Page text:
Photos mostly taken at Spring Creek or Middle Concho Parks here in San Angelo.  The exceptions are the second and third photos which were taken at a small downtown lake.  We were just driving around through the parks, and the birds seemed to be exceptionally cooperative.  Click on the images to see great enlargements.

Black-crested Titmouse

I got lucky, as I often do, as the Black-crested Titmouse was only about 20 feet from the car window.  He was completely oblivious of me.

Lesser Scaup - juvenile

Ring-necked Duck - female

Golden-fronted Woodpecker - female

Sharp-shinned Hawk

The Sharp-shinned Hawk gave me an exposure problem.  On the good side, he was perched only about 20 feet from the road-side.  The bad part, there was a limb that was casting a shadow over his head.

Great Blue Heron on log

Great Egret on the hunt

Both the Great Blue Heron and the Great Egret were about 150 yards away on the opposite side of the river.

Belted Kingfisher

Singing Eastern Bluebird

I decided not to include EXIF information in this post.  I just didn’t want to add the clutter.  If any of you want to know how I shot any particular image, just mention it in your comment.  And I do hope that you will comment.

Flight of the Cattle Egret


Yesterday Ann and I made a return trip to the water treatment ponds down at Eldorado, Texas.  Our purpose was to try to get a look at the Black Scoter that was seen there for a few days.  This time we did get a chance to see it.  But as we watched, and as I was preparing to photograph it, it flew off.  Since the ponds cover several acres, and there are five seperate areas we didn’t see it again amidst the hundred of duck species that were there.  So a photograph will have to wait for another time.  It was a lifer for both Ann and I.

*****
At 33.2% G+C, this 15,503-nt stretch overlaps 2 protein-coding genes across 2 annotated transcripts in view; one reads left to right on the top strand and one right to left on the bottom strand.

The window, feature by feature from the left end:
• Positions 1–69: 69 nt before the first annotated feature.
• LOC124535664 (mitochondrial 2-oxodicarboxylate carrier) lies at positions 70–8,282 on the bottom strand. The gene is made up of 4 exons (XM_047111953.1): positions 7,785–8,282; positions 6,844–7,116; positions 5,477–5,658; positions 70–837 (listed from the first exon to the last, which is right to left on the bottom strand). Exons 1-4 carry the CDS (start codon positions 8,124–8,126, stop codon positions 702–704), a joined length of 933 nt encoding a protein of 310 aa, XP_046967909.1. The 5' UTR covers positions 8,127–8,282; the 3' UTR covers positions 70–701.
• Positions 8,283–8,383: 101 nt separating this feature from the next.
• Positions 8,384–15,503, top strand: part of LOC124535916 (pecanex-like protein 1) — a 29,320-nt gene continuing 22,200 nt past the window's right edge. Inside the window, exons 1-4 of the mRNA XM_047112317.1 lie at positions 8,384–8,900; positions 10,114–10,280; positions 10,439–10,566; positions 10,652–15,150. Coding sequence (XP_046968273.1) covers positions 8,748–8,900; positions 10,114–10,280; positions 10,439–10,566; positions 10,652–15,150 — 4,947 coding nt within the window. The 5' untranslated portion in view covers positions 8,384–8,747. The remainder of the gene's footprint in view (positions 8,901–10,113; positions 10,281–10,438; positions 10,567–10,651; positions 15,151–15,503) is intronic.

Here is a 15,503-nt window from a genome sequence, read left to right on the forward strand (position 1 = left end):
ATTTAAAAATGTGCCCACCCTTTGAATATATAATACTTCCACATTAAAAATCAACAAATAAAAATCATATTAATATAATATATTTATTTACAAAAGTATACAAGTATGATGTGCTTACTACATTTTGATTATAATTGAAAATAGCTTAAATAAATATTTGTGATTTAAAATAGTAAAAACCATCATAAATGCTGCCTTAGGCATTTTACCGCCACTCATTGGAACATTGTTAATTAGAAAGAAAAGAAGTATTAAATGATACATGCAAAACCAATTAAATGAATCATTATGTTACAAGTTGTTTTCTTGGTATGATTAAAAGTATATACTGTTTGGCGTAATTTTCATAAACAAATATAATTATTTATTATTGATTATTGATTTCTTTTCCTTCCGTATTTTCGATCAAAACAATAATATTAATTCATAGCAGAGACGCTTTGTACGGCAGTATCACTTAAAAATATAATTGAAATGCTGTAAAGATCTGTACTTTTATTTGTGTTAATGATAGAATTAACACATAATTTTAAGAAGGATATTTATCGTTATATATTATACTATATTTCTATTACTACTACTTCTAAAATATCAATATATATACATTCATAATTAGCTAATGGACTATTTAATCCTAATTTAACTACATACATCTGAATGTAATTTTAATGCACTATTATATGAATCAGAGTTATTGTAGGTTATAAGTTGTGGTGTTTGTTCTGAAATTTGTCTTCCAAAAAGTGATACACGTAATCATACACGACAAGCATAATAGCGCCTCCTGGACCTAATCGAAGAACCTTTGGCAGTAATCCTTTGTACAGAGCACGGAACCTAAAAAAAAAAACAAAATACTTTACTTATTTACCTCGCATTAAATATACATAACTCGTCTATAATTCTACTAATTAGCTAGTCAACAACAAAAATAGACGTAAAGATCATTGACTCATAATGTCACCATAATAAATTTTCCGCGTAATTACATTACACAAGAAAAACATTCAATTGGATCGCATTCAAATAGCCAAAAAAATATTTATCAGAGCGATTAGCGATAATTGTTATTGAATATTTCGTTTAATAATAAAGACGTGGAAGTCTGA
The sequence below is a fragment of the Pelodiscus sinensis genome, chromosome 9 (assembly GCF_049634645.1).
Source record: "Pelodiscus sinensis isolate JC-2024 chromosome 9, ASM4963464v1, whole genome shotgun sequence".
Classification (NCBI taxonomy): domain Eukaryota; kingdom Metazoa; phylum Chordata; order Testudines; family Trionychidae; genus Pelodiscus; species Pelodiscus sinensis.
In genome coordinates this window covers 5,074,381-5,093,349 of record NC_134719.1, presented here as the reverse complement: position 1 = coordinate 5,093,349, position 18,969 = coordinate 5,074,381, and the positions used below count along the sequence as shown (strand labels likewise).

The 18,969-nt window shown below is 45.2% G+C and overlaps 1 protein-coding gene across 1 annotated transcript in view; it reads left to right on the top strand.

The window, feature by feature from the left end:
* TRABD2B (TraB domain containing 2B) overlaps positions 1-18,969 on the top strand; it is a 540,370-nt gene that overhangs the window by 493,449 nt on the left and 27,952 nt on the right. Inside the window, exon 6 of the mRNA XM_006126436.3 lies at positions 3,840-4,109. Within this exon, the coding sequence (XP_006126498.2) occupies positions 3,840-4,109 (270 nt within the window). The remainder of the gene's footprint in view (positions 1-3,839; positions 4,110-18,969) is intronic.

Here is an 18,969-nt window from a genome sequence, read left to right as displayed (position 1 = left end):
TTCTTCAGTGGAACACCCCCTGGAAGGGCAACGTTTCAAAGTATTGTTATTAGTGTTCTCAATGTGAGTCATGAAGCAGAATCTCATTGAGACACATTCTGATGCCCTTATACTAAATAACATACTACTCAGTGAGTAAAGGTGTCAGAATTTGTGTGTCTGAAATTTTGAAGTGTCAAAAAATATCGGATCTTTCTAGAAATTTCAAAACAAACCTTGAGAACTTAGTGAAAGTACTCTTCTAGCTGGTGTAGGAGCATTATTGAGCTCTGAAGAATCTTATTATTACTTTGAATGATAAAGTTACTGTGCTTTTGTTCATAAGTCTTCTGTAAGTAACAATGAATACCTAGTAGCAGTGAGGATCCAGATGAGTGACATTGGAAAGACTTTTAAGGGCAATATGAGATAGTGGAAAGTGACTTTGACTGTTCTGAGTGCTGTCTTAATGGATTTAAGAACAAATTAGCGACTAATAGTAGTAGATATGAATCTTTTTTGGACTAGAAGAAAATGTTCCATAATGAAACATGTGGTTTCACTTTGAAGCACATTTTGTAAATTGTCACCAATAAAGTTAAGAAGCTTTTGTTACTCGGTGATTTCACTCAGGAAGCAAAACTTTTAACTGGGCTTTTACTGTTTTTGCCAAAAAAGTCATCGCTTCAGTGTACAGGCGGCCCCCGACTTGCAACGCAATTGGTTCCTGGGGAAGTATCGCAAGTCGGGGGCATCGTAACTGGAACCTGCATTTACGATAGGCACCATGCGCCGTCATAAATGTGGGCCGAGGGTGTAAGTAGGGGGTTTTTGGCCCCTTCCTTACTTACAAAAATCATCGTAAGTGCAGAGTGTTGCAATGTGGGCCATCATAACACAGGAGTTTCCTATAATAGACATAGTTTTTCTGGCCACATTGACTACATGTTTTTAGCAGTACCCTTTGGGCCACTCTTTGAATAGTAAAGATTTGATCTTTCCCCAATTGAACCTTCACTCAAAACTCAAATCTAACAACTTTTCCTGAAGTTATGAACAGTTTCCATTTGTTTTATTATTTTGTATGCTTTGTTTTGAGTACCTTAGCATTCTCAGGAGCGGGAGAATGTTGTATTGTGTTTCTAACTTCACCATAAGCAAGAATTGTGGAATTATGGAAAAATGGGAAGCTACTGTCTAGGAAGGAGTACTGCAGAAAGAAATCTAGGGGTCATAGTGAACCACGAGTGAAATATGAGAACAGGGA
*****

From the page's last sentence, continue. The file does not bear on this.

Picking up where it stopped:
However, the juvenile Cattle Egret was still there.  I got a few images of it feeding in the reeds, but my prize was this photo of it in flight.

Cattle Egret in flight

Esposure was with my Canon 7D with a Canon 100-400mm lens.  1/500 sec. @ f8, ISO 250.  Spot metering and aperture priority.